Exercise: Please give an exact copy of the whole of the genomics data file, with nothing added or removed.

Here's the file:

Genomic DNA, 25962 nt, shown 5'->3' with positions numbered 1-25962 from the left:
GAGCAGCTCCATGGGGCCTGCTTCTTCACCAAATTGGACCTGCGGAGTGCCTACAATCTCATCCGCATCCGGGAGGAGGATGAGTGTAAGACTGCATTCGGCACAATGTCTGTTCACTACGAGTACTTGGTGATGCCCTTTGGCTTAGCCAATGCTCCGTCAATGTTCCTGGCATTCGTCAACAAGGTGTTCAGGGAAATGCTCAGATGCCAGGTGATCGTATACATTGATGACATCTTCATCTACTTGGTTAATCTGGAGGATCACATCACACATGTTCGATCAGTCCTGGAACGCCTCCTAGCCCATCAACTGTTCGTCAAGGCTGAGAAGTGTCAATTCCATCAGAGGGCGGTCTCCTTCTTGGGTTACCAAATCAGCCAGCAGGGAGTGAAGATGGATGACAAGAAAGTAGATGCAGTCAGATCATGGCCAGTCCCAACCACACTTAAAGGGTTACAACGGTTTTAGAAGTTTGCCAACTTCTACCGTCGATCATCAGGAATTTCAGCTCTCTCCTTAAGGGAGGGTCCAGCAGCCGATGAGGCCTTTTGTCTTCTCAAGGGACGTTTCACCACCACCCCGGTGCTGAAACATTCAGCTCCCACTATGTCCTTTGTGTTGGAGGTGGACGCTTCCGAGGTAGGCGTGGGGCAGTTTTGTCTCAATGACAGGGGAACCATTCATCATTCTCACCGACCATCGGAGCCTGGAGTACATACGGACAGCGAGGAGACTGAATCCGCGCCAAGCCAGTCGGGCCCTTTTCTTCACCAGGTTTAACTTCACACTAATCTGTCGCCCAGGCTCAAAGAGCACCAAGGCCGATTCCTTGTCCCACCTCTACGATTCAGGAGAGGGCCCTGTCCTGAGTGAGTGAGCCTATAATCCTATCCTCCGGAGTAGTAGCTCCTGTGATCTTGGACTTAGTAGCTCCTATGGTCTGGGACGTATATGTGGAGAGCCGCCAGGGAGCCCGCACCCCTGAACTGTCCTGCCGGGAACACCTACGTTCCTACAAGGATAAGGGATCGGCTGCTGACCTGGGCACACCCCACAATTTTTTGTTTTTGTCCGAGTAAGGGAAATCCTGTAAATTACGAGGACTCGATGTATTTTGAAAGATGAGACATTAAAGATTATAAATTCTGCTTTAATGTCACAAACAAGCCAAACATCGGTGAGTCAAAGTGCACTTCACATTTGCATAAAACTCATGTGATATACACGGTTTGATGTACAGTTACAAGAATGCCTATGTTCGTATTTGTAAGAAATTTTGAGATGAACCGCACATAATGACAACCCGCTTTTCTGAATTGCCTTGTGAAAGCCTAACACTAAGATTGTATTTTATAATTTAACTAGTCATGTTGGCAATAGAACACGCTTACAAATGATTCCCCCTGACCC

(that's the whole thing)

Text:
Genomic DNA, 25962 nt, shown 5'->3' with positions numbered 1-25962 from the left:
GAGCAGCTCCATGGGGCCTGCTTCTTCACCAAATTGGACCTGCGGAGTGCCTACAATCTCATCCGCATCCGGGAGGAGGATGAGTGTAAGACTGCATTCGGCACAATGTCTGTTCACTACGAGTACTTGGTGATGCCCTTTGGCTTAGCCAATGCTCCGTCAATGTTCCTGGCATTCGTCAACAAGGTGTTCAGGGAAATGCTCAGATGCCAGGTGATCGTATACATTGATGACATCTTCATCTACTTGGTTAATCTGGAGGATCACATCACACATGTTCGATCAGTCCTGGAACGCCTCCTAGCCCATCAACTGTTCGTCAAGGCTGAGAAGTGTCAATTCCATCAGAGGGCGGTCTCCTTCTTGGGTTACCAAATCAGCCAGCAGGGAGTGAAGATGGATGACAAGAAAGTAGATGCAGTCAGATCATGGCCAGTCCCAACCACACTTAAAGGGTTACAACGGTTTTAGAAGTTTGCCAACTTCTACCGTCGATCATCAGGAATTTCAGCTCTCTCCTTAAGGGAGGGTCCAGCAGCCGATGAGGCCTTTTGTCTTCTCAAGGGACGTTTCACCACCACCCCGGTGCTGAAACATTCAGCTCCCACTATGTCCTTTGTGTTGGAGGTGGACGCTTCCGAGGTAGGCGTGGGGCAGTTTTGTCTCAATGACAGGGGAACCATTCATCATTCTCACCGACCATCGGAGCCTGGAGTACATACGGACAGCGAGGAGACTGAATCCGCGCCAAGCCAGTCGGGCCCTTTTCTTCACCAGGTTTAACTTCACACTAATCTGTCGCCCAGGCTCAAAGAGCACCAAGGCCGATTCCTTGTCCCACCTCTACGATTCAGGAGAGGGCCCTGTCCTGAGTGAGTGAGCCTATAATCCTATCCTCCGGAGTAGTAGCTCCTGTGATCTTGGACTTAGTAGCTCCTATGGTCTGGGACGTATATGTGGAGAGCCGCCAGGGAGCCCGCACCCCTGAACTGTCCTGCCGGGAACACCTACGTTCCTACAAGGATAAGGGATCGGCTGCTGACCTGGGCACACCCCACAATTTTTTGTTTTTGTCCGAGTAAGGGAAATCCTGTAAATTACGAGGACTCGATGTATTTTGAAAGATGAGACATTAAAGATTATAAATTCTGCTTTAATGTCACAAACAAGCCAAACATCGGTGAGTCAAAGTGCACTTCACATTTGCATAAAACTCATGTGATATACACGGTTTGATGTACAGTTACAAGAATGCCTATGTTCGTATTTGTAAGAAATTTTGAGATGAACCGCACATAATGACAACCCGCTTTTCTGAATTGCCTTGTGAAAGCCTAACACTAAGATTGTATTTTATAATTTAACTAGTCATGTTGGCAATAGAACACGCTTACAAATGATTCCCCCTGACCC